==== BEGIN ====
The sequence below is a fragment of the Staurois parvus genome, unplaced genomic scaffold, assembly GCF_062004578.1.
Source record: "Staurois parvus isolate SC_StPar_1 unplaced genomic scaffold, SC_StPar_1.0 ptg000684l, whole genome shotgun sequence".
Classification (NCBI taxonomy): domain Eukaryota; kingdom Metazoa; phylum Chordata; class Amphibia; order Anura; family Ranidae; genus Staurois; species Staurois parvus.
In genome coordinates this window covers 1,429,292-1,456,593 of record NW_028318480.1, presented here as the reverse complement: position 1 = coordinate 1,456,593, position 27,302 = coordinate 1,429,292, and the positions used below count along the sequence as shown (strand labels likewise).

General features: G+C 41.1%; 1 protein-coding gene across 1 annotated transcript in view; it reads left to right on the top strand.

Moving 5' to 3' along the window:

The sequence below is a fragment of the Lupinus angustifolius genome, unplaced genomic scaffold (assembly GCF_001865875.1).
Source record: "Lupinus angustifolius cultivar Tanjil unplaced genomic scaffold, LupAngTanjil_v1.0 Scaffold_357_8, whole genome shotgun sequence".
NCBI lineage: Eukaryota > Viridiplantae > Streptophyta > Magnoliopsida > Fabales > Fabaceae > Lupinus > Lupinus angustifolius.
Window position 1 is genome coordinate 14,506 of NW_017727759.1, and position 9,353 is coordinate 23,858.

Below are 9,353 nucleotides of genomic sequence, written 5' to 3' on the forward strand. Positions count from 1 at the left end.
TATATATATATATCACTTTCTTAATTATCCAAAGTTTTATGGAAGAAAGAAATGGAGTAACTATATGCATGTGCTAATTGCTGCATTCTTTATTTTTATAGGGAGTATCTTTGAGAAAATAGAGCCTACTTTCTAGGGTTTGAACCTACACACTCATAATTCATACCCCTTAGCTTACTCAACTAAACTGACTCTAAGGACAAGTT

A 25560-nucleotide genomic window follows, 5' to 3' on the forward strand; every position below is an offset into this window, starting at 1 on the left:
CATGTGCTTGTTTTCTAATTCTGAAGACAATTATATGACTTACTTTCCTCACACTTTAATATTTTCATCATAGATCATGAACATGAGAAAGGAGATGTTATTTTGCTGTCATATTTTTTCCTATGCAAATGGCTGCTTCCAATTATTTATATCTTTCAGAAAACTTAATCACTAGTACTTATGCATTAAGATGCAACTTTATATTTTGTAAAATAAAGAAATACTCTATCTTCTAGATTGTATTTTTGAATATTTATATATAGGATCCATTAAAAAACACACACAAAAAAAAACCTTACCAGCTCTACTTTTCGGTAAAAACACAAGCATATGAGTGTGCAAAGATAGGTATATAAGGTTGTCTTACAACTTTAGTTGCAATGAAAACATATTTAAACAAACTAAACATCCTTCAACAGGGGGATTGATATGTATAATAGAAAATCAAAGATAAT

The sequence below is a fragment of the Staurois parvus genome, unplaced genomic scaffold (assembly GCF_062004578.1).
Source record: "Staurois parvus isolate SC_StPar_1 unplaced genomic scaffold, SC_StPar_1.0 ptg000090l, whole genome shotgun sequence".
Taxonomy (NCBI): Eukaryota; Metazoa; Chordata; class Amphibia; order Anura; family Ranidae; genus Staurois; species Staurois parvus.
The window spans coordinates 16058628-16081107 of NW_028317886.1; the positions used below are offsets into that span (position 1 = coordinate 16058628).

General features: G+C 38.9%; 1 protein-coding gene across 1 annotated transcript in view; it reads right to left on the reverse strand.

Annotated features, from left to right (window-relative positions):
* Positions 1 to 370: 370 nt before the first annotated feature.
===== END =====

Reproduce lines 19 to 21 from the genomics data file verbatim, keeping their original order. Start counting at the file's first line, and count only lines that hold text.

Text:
General features: G+C 38.9%; 1 protein-coding gene across 1 annotated transcript in view; it reads right to left on the reverse strand.

Annotated features, from left to right (window-relative positions):
* Positions 1 to 370: 370 nt before the first annotated feature.